History
Inception

Dr. Rick Walston first conceived of CES in the late 80s while spending time in Moss Beach, CA. He spent the next two years working the development and design of the school, and he sought the wisdom of others whom he respected, including, but not limited to, Dr. John Bear, Mike Buchanan, Rev. Gary Holde, Dr. Dick Craghead, and his wife, Sue.
Early on, Dr. Walston contacted the city and state licensing departments, the post-secondary educational division of Washington state, and the IRS. Wanting to have everything conforming to all laws, he submitted the preliminary catalog to the post-secondary educational division of Washington state. For the next two years, he submitted and resubmitted draft-catalogs to them for their various reviews, and finally, after working closely with them, they officially granted the school the legal right to operate as a Christian seminary.
The school first opened on April 1, 1991 as Faraston Theological Seminary. Dr Walston continued to serve as President until September 2015 when he retired from administration in order to increase the time he could spend working directly with his students at the school. Apart from his role as a faculty mentor, he continues to advise CES as President Emeritus.

Vision

The goal of CES is to provide high-quality Christian education for those who require a viable, credible alternative to the high costs, restrictive schedules, and residency requirements found at most traditional seminaries. Traditional seminaries can be (and often are) excellent, but many ministers, full-time workers, or people living in smaller or more remote communities cannot attend a traditional seminary due to location, schedule, or cost. Unfortunately, many non-traditional, alternative schools that meet the flexibility needs of prospective students may not offer the academic quality, high standards, or credibility desired from a seminary education. CES seeks to minister in this gap.



Name Change: Faraston Theological Seminary to Columbia Evangelical Seminary

The first name of the school was Faraston Theological Seminary, which held deep personal meaning for Dr. Walston. However, the unique name often required significant explanation, suffered from continual mispronounciation, and created constant distraction, and so in the late 90s, the board voted to change the name to Columbia Evangelical Seminary. The rationale for the new name is as follows:

Where the school originated: Columbia is a geographic identifier. The school originated in Longview, WA, which sits alongside the mighty Columbia River.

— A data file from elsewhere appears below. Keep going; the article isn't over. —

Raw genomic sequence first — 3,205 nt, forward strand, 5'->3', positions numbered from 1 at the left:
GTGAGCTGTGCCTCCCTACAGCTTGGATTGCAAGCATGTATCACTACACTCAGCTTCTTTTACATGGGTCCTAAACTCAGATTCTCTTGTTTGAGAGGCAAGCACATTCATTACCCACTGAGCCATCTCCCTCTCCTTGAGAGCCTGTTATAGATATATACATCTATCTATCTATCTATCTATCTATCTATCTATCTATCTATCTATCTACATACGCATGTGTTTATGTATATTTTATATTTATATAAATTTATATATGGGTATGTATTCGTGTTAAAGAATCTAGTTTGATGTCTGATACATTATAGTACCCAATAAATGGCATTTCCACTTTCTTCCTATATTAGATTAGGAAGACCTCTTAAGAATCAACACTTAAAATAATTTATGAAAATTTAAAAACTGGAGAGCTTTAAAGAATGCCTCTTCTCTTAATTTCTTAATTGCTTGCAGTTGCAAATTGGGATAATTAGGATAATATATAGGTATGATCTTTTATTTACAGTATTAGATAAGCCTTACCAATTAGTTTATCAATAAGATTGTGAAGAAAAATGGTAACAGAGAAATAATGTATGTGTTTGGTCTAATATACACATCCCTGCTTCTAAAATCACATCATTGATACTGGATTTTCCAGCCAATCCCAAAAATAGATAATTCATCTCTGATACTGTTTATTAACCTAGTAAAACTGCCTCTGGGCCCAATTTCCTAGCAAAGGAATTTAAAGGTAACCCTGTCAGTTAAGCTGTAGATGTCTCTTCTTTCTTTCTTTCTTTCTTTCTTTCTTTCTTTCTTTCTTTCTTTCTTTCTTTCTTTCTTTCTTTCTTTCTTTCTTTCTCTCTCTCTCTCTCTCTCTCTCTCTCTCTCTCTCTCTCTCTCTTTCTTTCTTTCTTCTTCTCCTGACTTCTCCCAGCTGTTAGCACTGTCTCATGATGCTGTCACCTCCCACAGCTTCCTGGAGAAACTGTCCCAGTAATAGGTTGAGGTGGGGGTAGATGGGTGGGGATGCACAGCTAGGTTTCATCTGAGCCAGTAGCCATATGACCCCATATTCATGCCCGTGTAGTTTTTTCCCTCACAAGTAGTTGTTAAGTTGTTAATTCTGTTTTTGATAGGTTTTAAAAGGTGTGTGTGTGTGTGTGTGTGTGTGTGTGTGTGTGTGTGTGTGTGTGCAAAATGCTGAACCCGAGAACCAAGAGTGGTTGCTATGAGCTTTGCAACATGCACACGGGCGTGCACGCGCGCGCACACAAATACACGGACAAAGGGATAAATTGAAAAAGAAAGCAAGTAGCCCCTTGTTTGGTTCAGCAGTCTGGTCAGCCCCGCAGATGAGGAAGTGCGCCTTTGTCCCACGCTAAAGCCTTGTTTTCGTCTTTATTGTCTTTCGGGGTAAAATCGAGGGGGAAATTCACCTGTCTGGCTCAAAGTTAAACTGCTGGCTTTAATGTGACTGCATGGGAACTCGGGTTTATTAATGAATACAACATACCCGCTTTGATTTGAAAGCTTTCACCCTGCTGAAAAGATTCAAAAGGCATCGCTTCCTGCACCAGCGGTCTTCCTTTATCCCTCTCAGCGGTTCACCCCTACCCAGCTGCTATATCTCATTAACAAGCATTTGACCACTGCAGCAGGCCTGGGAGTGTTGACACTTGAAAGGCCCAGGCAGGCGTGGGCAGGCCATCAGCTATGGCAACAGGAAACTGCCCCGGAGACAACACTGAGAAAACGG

Who the school ministers to: Evangelical theology "affirms the traditional doctrines of orthodox Christianity, with an emphasis upon the need for individual personal regeneration" (Millard J. Erickson, Concise Dictionary of Christian Theology, published by Baker Book House, 1986, p. 52.).

What type of school: Seminary is a theological school for the training of ministers.


Standards

Over the years, CES has enrolled relatively few students into its programs of study. Some non-traditional schools claim thousands of students whereas CES claims only hundreds. However, when you consider that CES has always demanded top-quality academic work from its students, it begins to make sense. Many people go through the application process only to "discover" that CES demands serious academic study and work, and more often than not, they opt to go elsewhere. Suffice it to say that while these other schools are easier, their degrees are less valuable as well. For example, one CES graduate, Rob Myers, enrolled with three years of transfer credit from traditional schools. He had only his last year remaining to earn his Bachelor's degree with us. When he completed that final year, he informed Dr. Walston that he had learned more in his one year with CES than he had in all of the previous three years combined. Th.D. graduate Nils Nilsson shared that he had never before seen such academic precision required in doctoral work, and he had earned two doctoral degrees elsewhere before enrolling into the Doctor of Theology program at CES. Similar testimonies have been repeated numerous times by CES grads and students.


World-wide Impact

CES students and faculty represent hundreds of locations around the United States, Canada, and the rest of the world. Their subsequent ministries and journeys continue a ripple effect with ever-increasing numbers of people and regions impacted for the Kingdom.
  • 49 U.S. states or provinces
  • 8 Canadian provinces or territories
  • 22 countries
  • 5 continents
  • First enrollment: April 1, 1991 (in-state)
  • First out-of-state enrollment: August 29, 1991 (from Hawaii)
  • First non-US enrollment: January 14, 1992 (from Canada)

Summary

CES exists by the grace of God to further advance the Kingdom. Many people have made significant sacrifices over the years in order to enable this ministry to be effective. If you are a current or former student or faculty member, or even if you are simply an interested party, CES asks for your prayers on our behalf that we may continue to serve the Kingdom with efficiency, excellence, and integrity.